A new bill proposed by Philadelphia Councilman Mark Squilla would compel music venues in the city to provide lists of full names and addresses of their upcoming performers to local police upon request. Finally, Philly may be rid of the filthy rock and roll and hip-hop scourges forever! You’re The Man, Squilla.*

The bill, noted on the local news site Billy Penn, requires bars and nightclubs with live shows and occupancies of greater than 50 people to maintain a registry containing “the full name, address and phone number of all performance acts scheduled to perform on the premises of the special assembly occupancy at any time.” The bill would also make police responsible for approving and denying the licenses needed to hold live performances, instead of the Department of Licenses and Inspections, which currently issues them. The approval process would involve “crime, traffic, litter, noise, parking and hours of operation,” according to the legislation.

The names and personal information of upcoming performers seem like inexplicable factors in this calculus, until you consider two key pieces of information. The first, as Billy Penn notes, is a fatal shooting that occurred outside a Lil Durk and Gunplay show in Squilla’s district last year. The second is the councilman’s appearance in June at a not-not-racist event where attendees held signs with barely-veiled slogans like “White lives matter” and “Eliminate the thugs.” (In Facebook posts, the rally’s organizer appeared to do away with the dog-whistle entirely, posting memes that made heavy use of the n-word and photoshops involving gorillas and fried chicken.)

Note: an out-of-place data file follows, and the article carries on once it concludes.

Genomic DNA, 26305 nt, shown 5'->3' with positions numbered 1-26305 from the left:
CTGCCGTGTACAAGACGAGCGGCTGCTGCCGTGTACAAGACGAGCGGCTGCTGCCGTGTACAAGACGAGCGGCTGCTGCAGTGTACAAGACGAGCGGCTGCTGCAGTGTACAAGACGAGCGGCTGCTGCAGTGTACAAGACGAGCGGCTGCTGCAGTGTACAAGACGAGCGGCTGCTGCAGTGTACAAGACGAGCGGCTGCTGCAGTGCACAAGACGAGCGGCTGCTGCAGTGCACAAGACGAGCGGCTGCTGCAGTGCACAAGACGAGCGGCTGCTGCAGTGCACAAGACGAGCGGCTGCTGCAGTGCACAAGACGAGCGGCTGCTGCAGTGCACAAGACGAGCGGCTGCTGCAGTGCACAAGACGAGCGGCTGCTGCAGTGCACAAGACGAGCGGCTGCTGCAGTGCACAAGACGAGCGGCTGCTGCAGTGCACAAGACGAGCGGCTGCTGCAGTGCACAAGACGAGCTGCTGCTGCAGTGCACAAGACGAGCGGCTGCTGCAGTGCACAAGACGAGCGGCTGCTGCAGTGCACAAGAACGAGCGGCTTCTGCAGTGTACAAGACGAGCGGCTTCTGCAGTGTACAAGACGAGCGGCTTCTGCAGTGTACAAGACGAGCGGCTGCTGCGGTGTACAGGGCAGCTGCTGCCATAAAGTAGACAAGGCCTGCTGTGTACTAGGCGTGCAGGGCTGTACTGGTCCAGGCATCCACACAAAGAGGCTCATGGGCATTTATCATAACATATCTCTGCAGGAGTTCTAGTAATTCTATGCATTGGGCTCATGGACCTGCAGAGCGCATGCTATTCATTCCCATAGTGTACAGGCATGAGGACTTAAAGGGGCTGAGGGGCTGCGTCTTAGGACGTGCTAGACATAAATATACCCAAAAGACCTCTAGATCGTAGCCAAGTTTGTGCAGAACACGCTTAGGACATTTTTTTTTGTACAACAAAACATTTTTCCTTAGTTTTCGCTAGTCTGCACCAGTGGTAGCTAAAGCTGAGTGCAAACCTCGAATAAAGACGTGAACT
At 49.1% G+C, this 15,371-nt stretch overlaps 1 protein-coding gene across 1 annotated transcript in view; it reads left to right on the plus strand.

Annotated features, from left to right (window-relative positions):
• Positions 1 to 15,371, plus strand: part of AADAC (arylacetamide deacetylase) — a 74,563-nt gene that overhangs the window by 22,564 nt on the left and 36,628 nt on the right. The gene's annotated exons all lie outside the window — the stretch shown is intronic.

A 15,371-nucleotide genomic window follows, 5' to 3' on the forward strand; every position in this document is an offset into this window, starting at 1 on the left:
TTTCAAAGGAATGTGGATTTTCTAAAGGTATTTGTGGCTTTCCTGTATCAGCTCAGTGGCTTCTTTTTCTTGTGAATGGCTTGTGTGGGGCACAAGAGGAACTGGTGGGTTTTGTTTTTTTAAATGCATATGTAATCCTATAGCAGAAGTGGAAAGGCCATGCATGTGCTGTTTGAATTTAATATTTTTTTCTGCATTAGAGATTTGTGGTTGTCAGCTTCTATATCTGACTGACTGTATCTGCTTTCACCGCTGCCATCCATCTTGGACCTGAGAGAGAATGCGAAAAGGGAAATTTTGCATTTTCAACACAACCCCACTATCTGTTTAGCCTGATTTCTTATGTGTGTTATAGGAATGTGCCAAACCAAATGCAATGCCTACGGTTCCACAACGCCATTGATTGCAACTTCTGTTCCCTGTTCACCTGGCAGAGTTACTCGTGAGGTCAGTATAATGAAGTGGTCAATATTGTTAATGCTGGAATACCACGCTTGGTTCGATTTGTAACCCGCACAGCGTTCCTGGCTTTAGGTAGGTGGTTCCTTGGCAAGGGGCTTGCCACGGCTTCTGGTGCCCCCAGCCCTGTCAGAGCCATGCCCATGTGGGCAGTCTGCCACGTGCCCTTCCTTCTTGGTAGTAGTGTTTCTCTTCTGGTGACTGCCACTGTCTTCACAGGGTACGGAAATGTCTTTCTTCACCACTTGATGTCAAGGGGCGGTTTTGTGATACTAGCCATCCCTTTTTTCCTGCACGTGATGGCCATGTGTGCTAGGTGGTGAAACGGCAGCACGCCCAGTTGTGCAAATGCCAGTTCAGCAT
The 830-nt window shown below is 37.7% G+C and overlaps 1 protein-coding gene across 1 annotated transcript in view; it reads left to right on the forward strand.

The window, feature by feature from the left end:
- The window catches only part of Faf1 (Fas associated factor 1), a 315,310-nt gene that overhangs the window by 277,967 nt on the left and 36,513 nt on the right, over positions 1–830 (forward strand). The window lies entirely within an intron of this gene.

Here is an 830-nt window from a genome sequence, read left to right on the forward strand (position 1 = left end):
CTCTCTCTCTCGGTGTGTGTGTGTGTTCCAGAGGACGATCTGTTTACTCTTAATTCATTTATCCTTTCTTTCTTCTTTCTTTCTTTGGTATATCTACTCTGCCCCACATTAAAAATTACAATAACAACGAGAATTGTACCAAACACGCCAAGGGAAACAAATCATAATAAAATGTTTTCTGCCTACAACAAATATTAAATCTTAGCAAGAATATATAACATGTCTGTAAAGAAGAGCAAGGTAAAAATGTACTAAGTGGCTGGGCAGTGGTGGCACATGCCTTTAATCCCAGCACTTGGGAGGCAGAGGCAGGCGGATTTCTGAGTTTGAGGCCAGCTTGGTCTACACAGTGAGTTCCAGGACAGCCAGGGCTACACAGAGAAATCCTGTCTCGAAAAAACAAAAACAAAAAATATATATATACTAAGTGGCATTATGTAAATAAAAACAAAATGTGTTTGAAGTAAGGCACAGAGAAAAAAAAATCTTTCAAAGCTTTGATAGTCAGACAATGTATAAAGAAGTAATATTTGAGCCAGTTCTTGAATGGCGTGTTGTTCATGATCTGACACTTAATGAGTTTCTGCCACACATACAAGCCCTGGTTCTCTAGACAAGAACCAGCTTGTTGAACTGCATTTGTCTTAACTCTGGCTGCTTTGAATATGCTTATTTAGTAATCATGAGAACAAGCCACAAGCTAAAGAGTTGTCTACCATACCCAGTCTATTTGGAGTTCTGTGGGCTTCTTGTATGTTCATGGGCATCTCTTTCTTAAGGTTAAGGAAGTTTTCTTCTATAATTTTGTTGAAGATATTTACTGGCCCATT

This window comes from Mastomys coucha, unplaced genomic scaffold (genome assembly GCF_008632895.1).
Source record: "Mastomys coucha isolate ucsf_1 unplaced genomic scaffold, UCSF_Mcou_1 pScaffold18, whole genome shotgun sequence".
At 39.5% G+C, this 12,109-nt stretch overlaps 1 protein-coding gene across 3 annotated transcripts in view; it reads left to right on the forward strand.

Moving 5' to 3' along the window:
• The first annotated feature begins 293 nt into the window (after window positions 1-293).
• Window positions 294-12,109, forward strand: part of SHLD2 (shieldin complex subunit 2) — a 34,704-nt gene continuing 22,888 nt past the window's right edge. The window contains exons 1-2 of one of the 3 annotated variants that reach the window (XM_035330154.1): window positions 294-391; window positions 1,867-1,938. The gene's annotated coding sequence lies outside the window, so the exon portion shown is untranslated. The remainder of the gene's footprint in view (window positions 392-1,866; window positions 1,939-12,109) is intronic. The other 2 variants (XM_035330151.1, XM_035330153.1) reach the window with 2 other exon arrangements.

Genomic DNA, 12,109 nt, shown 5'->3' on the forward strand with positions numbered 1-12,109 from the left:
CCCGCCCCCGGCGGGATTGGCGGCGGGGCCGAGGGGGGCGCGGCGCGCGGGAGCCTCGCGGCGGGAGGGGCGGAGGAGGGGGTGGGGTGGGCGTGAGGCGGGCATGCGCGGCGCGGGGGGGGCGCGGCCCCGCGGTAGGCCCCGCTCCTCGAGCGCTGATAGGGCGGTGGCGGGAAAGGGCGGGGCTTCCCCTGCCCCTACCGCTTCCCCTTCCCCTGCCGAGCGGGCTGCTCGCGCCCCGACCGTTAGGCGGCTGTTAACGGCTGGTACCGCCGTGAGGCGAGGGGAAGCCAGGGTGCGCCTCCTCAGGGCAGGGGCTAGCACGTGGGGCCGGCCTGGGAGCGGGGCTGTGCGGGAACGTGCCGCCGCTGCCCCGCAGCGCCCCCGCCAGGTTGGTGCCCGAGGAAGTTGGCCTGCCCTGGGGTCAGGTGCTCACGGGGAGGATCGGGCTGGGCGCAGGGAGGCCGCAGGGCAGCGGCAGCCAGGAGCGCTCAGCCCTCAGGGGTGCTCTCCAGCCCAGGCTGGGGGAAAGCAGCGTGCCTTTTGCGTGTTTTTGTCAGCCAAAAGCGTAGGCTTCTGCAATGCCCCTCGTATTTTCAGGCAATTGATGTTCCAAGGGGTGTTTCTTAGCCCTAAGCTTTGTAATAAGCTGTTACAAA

Under Squilla’s proposed legislation, if police wanted to find out which Philly clubs were regularly hosting rap shows and shut down their performance licenses, it wouldn’t have a hard time doing so at all.

*This honorific is meant strictly in the sense of “sticking it to The Man.”

Image via Getty. Contact the author at andy@gawker.com.